Kunzite, the transparent gemstone variety of the mineral Spodumene (Lithium Aluminum Silicate, LiAl(SiO3)2, an Inosilicate) typically displays a colorless to light pink hue. This coloration is attributed in literature to a Manganese impurity. Samples of Kunzite happened to be one of the many minerals and gemstones that I irradiated. It has been described in literature as having a short-lived green coloration upon natural irradiation (viewed in freshly mined specimens straight out of the ground) and after irradiation with ionizing radiation. As it turned out, the green transformation was quite spectacular. The gamma induced changes were accomplished used 2-5 megarad dose from a 1000 rad/min 662 KeV Cs-137 gamma irradiator.

The transformation is only more spectacular once the lights were turned off. Viewing samples of irradiated Calcite in a darkened room to observe another interesting effect, room temperature thermoluminescence, I noticed a sample of irradiated Kunzite also glowing with a similar (although not identical) orange-red emission. While initially I deduced this to be a similar low temperature thermoluminescence, the effect was then showed to be a delayed fluorescence (otherwise known as phosphorescence). Shorter wavelengths tend to charge phosphorescent samples best, and these irradiated Kunzite samples can be significantly charged by a UV flashlight.


Phosphorescence is a quantum mechanical effect caused by so-called “forbidden transitions,” an atomic analog of the nuclear effect of metastable isomers described elsewhere on this site. Simply, whereas fluorescence is the prompt (microsecond timescales) reemission of incident energy, phosphorescence occurs via forbidden energy state transitions that occur with very low probability thus delaying the reemission over much longer timescales.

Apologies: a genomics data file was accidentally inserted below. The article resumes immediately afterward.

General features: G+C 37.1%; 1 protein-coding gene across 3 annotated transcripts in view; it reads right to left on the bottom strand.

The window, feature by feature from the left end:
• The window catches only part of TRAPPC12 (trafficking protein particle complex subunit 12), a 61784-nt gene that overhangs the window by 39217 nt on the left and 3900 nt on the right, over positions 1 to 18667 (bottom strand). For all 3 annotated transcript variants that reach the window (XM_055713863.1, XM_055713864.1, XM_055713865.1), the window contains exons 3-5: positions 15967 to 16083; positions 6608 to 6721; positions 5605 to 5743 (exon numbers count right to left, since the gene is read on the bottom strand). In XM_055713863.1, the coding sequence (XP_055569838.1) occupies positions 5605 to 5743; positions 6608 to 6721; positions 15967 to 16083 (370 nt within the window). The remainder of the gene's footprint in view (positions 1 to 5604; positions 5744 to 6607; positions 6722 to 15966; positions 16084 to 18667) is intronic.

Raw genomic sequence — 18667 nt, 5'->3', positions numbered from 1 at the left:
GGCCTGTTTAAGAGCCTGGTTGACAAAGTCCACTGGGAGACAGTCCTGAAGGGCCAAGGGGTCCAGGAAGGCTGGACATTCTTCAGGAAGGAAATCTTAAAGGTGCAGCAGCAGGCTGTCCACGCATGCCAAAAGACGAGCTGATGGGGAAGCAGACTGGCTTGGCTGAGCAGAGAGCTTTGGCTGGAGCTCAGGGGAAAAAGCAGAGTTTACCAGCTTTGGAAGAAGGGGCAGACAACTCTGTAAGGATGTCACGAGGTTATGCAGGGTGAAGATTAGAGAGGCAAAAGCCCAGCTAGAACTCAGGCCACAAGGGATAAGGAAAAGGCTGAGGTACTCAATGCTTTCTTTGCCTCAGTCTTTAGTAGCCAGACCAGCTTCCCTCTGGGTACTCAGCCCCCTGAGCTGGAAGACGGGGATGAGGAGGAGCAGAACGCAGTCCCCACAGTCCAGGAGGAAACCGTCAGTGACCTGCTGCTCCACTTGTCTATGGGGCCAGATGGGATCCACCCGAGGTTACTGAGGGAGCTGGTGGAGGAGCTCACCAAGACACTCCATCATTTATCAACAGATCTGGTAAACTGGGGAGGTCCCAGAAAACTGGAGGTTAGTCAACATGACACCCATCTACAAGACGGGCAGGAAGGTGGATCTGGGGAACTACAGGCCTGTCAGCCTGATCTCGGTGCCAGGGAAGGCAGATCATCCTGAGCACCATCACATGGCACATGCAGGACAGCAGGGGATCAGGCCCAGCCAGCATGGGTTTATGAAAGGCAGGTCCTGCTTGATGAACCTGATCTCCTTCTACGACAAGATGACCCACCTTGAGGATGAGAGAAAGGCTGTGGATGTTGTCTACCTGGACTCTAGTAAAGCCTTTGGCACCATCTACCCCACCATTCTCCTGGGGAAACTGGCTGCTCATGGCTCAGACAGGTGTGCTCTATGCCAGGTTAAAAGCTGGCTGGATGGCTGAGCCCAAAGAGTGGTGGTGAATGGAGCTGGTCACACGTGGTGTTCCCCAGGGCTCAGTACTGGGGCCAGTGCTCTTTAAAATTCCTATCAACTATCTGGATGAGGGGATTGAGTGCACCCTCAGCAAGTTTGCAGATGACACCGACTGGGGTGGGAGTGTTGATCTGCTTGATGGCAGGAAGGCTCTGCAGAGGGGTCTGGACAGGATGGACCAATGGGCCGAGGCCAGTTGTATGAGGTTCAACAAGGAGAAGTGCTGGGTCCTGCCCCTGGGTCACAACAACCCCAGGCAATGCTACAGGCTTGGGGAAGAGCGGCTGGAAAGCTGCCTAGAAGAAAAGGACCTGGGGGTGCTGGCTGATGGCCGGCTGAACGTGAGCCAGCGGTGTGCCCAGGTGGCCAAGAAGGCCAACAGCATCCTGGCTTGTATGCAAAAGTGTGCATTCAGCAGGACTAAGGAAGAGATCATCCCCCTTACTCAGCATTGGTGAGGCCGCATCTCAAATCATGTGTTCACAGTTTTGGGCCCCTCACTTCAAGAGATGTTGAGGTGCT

Typical phosphorescent materials (the kind you will find in toys, safety lighting, etc.) are Zinc Sulfide (older, typically doped with Silver or Copper) and Strontium Aluminate (newer, brighter, Europium doped), and while many minerals demonstrate a prompt fluorescence under UV illumination, significant delayed emission is exceedingly rare (occasionally seen in Zinc Sulfide and Silicate minerals as well as certain varieties of Calcite), and the phosphorescence of the irradiated Kunzite is by far the most significant I have witnessed from a natural mineral. This represents the only case of induced phosphoresce I have been able to uncover.

The study of phosphorescence is directly tied to the discovery of radioactivity. Indeed the eminent turn of the century physicist Sir William Crookes was drawn into the study of the nucleus by this effect, and was supposedly fascinated by the effects of ionizing radiation on gemstones (Diamonds and Kunzite in particular), and many colored diamonds (green and yellow) are mildly radioactive from being submerged in a Radium Bromide powder (and later Americium-241 Oxide) using a method developed by Crookes.

A few more additional pieces of experimental evidence I’ve collected allow us some more insight to the specific cause of this unique effect. Like other dielectric materials, the stored energy can be released by heating, causing the crystals to revert to their original state (pink-clear with no fluorescence or phosphorescence), and this cycle can be accomplished as needed. Most telling perhaps was the below sample of Kunzite. As opposed to a homogenous emission, it is heterogeneously distributed across a gradient and in a specific corner of the specimen. This would suggest the effect to be impurity driven.